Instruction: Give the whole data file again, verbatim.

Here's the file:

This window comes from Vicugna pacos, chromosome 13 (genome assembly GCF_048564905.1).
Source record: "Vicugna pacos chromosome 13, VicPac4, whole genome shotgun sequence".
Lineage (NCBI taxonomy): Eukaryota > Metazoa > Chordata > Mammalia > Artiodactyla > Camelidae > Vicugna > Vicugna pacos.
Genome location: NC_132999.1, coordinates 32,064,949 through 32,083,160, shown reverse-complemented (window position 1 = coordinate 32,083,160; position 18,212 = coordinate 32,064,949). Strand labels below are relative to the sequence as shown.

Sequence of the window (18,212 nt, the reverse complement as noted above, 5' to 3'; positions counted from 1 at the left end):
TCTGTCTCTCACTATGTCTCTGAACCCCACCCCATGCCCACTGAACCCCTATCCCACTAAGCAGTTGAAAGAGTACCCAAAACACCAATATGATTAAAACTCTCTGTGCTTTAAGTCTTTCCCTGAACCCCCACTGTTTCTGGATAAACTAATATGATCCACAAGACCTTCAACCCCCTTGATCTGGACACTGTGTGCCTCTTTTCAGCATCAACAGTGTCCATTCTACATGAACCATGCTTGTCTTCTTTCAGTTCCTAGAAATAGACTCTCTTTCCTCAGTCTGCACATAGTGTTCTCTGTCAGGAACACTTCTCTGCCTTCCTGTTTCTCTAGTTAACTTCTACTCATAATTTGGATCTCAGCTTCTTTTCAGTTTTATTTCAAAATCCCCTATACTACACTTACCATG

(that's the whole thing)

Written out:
This window comes from Vicugna pacos, chromosome 13 (genome assembly GCF_048564905.1).
Source record: "Vicugna pacos chromosome 13, VicPac4, whole genome shotgun sequence".
Lineage (NCBI taxonomy): Eukaryota > Metazoa > Chordata > Mammalia > Artiodactyla > Camelidae > Vicugna > Vicugna pacos.
Genome location: NC_132999.1, coordinates 32,064,949 through 32,083,160, shown reverse-complemented (window position 1 = coordinate 32,083,160; position 18,212 = coordinate 32,064,949). Strand labels below are relative to the sequence as shown.

Sequence of the window (18,212 nt, the reverse complement as noted above, 5' to 3'; positions counted from 1 at the left end):
TCTGTCTCTCACTATGTCTCTGAACCCCACCCCATGCCCACTGAACCCCTATCCCACTAAGCAGTTGAAAGAGTACCCAAAACACCAATATGATTAAAACTCTCTGTGCTTTAAGTCTTTCCCTGAACCCCCACTGTTTCTGGATAAACTAATATGATCCACAAGACCTTCAACCCCCTTGATCTGGACACTGTGTGCCTCTTTTCAGCATCAACAGTGTCCATTCTACATGAACCATGCTTGTCTTCTTTCAGTTCCTAGAAATAGACTCTCTTTCCTCAGTCTGCACATAGTGTTCTCTGTCAGGAACACTTCTCTGCCTTCCTGTTTCTCTAGTTAACTTCTACTCATAATTTGGATCTCAGCTTCTTTTCAGTTTTATTTCAAAATCCCCTATACTACACTTACCATG